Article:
Alzheimer's Screening: What to Expect

Diagnosing Alzheimer's is tricky because so many of the symptoms resemble those of other forms of dementia and even what is considered normal aging. But according to the Alzheimer's Foundation of America, it is now possible for doctors to identify the disease with up to 90 percent accuracy.

Early screening for Alzheimer's Disease tests for common symptoms and helps patients and their families maintain a a normal quality of life as long as possible and plan ahead for what are likely to be inevitable changes. In an initial screening, doctors use questionnaires and direct interviews to look for specific symptoms, known as the "four "A's of Alzheimer's": Amnesia, Aphasia, apraxia, and Agnosia.

  • Amnesia can affect short-term or long-term memory. In someone with Alzheimer's disease, short-term memory goes first.
  • Aphasia is a loss of communication skills. This can result in an inability to remember, speak or understand words that are commonly used for expression.
  • Apraxia is a loss of motor skills. These can range from simple, everyday activities such as brushing teeth to using a computer or fax machine.
  • Agnosia is an inability to respond to sensory signals. This is when someone with Alzheimer's disease cannot recognize a friend or family member or recognize physical signals such as needing to use the bathroom.

Screening for these symptoms often involves the cooperation of family members or other caregivers, who may witness the effect these changes have on a patient's ability to perform normal, daily tasks.  Doctors find that responses to standard questions from the patients themselves are sometimes unreliable because someone with Alzheimer's disease may not be fully aware of the changes or might try to cover up the existing symptoms.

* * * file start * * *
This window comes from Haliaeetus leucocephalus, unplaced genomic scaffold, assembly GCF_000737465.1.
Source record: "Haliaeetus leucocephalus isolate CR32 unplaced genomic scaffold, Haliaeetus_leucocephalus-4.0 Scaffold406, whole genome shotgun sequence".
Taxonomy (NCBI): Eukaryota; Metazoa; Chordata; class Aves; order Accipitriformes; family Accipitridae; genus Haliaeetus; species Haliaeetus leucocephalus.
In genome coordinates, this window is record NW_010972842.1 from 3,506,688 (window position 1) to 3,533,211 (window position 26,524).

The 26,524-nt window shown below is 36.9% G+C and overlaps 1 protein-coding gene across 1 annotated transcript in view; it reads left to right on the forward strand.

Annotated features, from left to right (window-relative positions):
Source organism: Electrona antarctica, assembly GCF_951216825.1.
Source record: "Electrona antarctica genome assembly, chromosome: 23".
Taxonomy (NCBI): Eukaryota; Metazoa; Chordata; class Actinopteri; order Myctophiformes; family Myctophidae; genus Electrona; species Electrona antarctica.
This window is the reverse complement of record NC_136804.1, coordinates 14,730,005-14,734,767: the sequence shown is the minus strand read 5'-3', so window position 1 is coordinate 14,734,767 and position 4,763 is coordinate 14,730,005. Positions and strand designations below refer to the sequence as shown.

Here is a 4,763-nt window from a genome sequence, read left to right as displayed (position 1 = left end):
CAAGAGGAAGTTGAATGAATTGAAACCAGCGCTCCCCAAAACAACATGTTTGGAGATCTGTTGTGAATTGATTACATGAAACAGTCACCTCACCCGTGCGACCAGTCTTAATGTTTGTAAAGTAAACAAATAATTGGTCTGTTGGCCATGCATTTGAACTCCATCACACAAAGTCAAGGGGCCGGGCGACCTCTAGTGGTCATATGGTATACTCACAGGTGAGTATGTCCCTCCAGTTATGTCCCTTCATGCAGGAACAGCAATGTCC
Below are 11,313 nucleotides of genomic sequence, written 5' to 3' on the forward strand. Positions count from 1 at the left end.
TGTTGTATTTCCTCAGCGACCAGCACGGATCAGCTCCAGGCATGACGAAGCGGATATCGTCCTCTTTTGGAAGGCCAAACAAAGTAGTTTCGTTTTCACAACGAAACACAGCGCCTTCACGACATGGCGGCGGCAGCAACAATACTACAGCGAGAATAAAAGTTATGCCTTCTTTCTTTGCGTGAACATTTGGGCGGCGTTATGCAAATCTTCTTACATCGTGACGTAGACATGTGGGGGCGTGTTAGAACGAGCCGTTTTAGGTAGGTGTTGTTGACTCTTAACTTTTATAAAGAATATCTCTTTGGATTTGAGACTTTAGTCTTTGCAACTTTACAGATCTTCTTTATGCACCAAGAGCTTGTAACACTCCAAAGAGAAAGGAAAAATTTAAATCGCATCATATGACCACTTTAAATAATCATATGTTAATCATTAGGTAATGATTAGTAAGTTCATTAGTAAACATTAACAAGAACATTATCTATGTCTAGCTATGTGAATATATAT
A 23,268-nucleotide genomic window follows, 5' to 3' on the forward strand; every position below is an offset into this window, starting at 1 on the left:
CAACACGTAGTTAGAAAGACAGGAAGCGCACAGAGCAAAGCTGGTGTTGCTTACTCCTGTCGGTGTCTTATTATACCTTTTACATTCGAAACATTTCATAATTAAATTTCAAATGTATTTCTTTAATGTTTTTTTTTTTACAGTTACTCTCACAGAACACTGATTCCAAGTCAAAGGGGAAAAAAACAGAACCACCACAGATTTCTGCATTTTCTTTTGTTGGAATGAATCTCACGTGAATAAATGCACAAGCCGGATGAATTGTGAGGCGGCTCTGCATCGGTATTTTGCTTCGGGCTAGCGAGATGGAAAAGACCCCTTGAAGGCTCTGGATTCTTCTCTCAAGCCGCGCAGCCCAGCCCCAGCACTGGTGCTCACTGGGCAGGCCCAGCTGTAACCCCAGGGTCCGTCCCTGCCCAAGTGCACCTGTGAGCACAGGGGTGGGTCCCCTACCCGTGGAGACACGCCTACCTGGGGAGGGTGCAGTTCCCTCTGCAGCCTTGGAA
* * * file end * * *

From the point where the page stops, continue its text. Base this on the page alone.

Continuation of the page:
Neurological screening tests include questions regarding any changes that have occurred in thinking, memory, behavior, or language skills. These may include poor decision making, forgetfulness, loss of concentration, inability to learn how to use a simple appliance or tool, loss of interest in long-time hobbies or activities, and repetition, such as telling the same story or asking the same question over and over again.

Tests administered to patients require such tasks as remembering the date, listing words that begin with a particular letter, and identifying common objects seen in photographs or drawings. The patient's responses are rated on a scale and used to assess the degree of brain damage and the stage of the disease. 

No screening test gives a doctor the information necessary to make an accurate diagnosis of Alzheimer's disease. Rather, the test results become part of a screening package doctor's use, along with family history, medical, behavioral, and psychological evaluations, and direct observation to come up with a diagnosis and treatment plan.



Alzheimer's Foundation of America

UC Davis Alzheimer's Disease Research Center: Neuropsychological Testing

Washington University in St. Louis: Friends, Family Detect Early Alzheimer's Signals Better Than Traditional Tests.

Washington Univrsity: AD8 Dementia Screening Interview